I’ve been working hard on Tera-WURFL 2.1.3 lately. I’ve been meaning to release it for over a month now, the problem is that I just keep finding improvements to make. Since Tera-WURFL’s development is now hosted on GitHub, you can always see what I’m doing and grab a copy for yourself. New in version 2.1.3 is a MongoDB Database Connector. I keep getting pounded by people about NoSQL and I haven’t given it a fair chance until now. Simon Harris from www.pointbeing.net was nice enough to contribute the initial MongoDB connector, and I’ve spent a few days working on it and testing it against MySQL5. At first the performance seems outstanding - almost double that of MySQL5 - but I noticed some inconsistencies with my tests, so I built a benchmarking script and an comparison tool that automatically tests one installation against another and checks for consistency. I’ve tested three different database connectors against each other and my memcached-based Tera-WURFL Enterprise.
In order to test the Database Connectors, I brought up a virtual machine on an under-utilized ESXi server (dual 6-core Opterons and 32GB FB-DDR3).
Virtual Machine Specs:
- 4x Opteron 2.2GHz cores
- 12GB FB-DDR3 RAM
- 20GB of storage on a SAS array over MPIO iSCSI
- Ubuntu Server 10.04.1
- MySQL 5.1
- MongoDB 1.7.0
This machine doesn’t have extremely fast CPUs, just a lot of them. At any rate, the specs were consistent so I was able to get a reasonable test result. In order to test the performance of the DBs, I ran about 66,000 unique user agents (these are UAs that are not easily matched and create a lot of DB load) through the connectors and measured the rate at which they detected them.
The following results are the average speed at which the different DB Connectors detected the test user agents. The two graphs show the difference between uncached and cached detections. For each database, I ran the test with the all the WURFL capabilities loaded (blue) and with only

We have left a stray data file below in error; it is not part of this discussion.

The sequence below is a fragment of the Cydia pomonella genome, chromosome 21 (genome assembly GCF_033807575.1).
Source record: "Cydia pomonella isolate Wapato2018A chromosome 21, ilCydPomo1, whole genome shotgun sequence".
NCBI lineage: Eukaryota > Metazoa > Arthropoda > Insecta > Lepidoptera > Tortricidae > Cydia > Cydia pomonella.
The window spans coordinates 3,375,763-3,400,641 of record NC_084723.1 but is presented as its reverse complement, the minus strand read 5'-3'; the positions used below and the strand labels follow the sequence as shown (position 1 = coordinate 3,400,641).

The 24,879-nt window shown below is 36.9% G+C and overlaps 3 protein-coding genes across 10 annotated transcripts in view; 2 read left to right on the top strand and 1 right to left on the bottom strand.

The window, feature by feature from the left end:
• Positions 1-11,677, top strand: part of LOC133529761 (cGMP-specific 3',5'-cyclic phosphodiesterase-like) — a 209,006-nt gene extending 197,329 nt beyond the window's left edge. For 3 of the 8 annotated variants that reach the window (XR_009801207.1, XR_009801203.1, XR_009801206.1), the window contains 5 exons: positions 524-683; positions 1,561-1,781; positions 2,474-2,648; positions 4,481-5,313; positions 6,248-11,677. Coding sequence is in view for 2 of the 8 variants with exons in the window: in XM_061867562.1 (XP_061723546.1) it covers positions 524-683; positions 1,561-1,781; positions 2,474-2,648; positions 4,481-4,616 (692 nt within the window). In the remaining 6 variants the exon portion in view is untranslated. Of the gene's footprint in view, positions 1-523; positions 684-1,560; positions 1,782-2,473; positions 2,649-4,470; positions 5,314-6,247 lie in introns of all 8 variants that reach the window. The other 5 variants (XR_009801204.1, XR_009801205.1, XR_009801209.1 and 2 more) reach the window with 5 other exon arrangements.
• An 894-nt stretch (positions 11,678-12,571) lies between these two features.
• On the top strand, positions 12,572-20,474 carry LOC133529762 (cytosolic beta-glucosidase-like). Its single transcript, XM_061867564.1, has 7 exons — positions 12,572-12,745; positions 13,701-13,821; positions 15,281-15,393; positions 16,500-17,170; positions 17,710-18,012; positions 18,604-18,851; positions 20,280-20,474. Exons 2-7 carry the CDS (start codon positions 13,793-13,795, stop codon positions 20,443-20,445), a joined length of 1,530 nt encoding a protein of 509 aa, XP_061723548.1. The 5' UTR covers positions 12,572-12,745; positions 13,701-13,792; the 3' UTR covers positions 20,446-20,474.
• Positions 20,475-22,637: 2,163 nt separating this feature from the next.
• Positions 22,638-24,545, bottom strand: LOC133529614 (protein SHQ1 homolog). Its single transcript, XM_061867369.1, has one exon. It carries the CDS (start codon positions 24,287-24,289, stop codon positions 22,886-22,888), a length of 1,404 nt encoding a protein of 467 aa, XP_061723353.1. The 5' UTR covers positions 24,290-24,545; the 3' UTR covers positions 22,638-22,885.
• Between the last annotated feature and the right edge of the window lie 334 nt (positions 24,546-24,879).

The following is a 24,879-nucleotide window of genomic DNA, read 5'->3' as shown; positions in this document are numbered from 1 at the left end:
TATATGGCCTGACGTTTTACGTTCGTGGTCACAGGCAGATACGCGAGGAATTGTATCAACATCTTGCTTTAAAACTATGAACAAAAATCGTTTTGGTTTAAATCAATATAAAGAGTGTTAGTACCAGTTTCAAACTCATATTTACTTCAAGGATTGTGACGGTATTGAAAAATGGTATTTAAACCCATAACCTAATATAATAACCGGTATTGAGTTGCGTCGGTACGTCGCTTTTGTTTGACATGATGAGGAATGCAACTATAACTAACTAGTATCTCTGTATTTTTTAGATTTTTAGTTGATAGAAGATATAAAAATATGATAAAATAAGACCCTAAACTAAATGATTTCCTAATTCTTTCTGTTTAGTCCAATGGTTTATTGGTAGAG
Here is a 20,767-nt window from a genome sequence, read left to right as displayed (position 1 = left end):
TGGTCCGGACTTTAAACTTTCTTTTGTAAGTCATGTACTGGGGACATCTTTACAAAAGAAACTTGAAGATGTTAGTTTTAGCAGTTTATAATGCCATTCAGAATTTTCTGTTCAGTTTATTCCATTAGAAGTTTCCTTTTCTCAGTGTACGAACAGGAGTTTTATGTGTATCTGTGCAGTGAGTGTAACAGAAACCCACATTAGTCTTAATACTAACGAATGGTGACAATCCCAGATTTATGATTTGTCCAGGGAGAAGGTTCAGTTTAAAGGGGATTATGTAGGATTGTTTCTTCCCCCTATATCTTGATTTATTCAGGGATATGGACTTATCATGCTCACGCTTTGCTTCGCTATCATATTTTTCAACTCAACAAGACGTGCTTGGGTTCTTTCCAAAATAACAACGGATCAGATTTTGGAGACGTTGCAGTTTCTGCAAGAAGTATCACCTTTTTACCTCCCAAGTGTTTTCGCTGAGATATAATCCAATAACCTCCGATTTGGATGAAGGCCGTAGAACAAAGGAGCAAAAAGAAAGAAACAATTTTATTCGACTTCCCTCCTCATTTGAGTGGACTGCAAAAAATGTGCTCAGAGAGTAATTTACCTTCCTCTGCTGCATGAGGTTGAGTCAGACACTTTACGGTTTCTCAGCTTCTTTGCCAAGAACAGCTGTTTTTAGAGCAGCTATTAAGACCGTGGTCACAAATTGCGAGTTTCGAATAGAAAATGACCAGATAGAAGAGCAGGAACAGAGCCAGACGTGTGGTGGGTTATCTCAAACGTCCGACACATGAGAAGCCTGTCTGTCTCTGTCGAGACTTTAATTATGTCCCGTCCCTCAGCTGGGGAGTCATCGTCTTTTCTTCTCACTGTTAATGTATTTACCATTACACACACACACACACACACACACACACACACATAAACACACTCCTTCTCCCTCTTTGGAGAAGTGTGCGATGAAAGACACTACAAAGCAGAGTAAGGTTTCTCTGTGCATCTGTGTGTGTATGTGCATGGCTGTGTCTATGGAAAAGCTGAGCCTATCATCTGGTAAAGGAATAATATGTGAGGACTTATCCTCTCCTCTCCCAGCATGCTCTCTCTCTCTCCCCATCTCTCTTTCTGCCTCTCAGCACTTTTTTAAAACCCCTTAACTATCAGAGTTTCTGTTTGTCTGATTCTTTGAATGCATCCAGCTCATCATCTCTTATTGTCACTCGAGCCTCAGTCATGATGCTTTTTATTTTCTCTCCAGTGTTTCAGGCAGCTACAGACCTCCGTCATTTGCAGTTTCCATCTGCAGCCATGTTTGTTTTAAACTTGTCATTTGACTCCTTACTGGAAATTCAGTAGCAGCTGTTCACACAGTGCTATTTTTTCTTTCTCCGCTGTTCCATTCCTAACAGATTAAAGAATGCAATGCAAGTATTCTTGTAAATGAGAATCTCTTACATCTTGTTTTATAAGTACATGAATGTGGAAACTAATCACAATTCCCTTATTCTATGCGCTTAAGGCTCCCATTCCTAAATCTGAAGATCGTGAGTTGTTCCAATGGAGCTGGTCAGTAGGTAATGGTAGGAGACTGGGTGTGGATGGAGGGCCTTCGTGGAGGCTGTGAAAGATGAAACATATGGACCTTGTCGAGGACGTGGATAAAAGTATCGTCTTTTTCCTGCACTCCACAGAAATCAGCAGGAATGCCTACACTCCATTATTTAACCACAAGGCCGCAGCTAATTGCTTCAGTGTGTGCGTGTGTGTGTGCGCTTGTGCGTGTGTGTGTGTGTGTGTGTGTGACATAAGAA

['product_info']['is_wireless_device'] loaded (red) to get an idea of the performance benefit of using Tera-WURFL’s
Note: memcached is not capable of serving uncached detections, so it is left out of this test.
I was very surprised by these results so I tested them repeatedly just to be sure. I was so excited that MongoDB would be the clear winner here, but it just isn’t the case for uncached detections. Mongo did fare well when serving the cached full capabilities - 63% higher than MySQL5. MS SQL Server 2005 was particularly painful to test. By comparison, MongoDB took about 8 minutes to churn though all 66,000 user agents, but my initial test with MS SQL Server was 3 hours and 8 minutes. Since I tested all the other connectors on Ubuntu Server, and the MS SQL Server connector requires Microsoft’s PHP SQL Server Driver, I had to run the tests on a different VM. On this VM I was getting between 1-3 uncached detections per second, but I moved the testing to my development laptop (2.8GHz Core 2 Duo, 4GB RAM and a Samsung 250GB SSD) and was able to achieve better results. MySQL fared very well overall and remains at the top of the list. I have not mentioned the MySQL Nested Set connector before, but it’s been included in Tera-WURFL for a couple versions now. It just extends the MySQL5 connector and adds right and left values to all of the devices in the WURFL so it can return the complete fallback tree for a given WURFL ID in a single indexed query. Unfortunately, this seems to provide a negligible improvement in speed. I would still recommend it for environments where the webserver is on a different host than the database.
Look for Tera-WURFL 2.1.3 to be released within a couple weeks. I’m trying to get some unit-testing code integrated before I release it.
I’ve retested MongoDB and MySQL5 again on my production server against a typical distribution of 44887 user agents. The performance was much better, but the MySQL <-> MongoDB performance was proportional to the first results:
|Uncached - All Caps||Uncached - Min Caps||Cached - All Caps||Cached - Min Caps|